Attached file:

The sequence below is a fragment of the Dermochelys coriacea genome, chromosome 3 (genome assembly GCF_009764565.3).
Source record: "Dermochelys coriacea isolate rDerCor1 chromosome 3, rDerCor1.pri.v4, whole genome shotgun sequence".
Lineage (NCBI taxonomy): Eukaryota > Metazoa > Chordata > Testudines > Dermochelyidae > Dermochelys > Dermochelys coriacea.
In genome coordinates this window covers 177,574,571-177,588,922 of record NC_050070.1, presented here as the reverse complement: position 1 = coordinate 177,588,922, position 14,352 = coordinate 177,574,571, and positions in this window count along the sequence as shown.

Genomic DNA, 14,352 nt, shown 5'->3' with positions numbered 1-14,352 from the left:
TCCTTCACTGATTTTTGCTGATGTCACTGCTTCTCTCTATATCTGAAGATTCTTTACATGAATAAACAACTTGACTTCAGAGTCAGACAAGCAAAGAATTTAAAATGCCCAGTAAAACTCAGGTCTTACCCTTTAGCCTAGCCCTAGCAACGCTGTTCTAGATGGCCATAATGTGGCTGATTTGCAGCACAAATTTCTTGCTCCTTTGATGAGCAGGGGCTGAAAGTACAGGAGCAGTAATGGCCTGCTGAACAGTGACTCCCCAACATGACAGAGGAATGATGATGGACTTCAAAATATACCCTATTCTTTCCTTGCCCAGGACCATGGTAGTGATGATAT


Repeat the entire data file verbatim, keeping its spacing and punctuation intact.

The sequence below is a fragment of the Dermochelys coriacea genome, chromosome 3 (genome assembly GCF_009764565.3).
Source record: "Dermochelys coriacea isolate rDerCor1 chromosome 3, rDerCor1.pri.v4, whole genome shotgun sequence".
Lineage (NCBI taxonomy): Eukaryota > Metazoa > Chordata > Testudines > Dermochelyidae > Dermochelys > Dermochelys coriacea.
In genome coordinates this window covers 177,574,571-177,588,922 of record NC_050070.1, presented here as the reverse complement: position 1 = coordinate 177,588,922, position 14,352 = coordinate 177,574,571, and positions in this window count along the sequence as shown.

Genomic DNA, 14,352 nt, shown 5'->3' with positions numbered 1-14,352 from the left:
TCCTTCACTGATTTTTGCTGATGTCACTGCTTCTCTCTATATCTGAAGATTCTTTACATGAATAAACAACTTGACTTCAGAGTCAGACAAGCAAAGAATTTAAAATGCCCAGTAAAACTCAGGTCTTACCCTTTAGCCTAGCCCTAGCAACGCTGTTCTAGATGGCCATAATGTGGCTGATTTGCAGCACAAATTTCTTGCTCCTTTGATGAGCAGGGGCTGAAAGTACAGGAGCAGTAATGGCCTGCTGAACAGTGACTCCCCAACATGACAGAGGAATGATGATGGACTTCAAAATATACCCTATTCTTTCCTTGCCCAGGACCATGGTAGTGATGATAT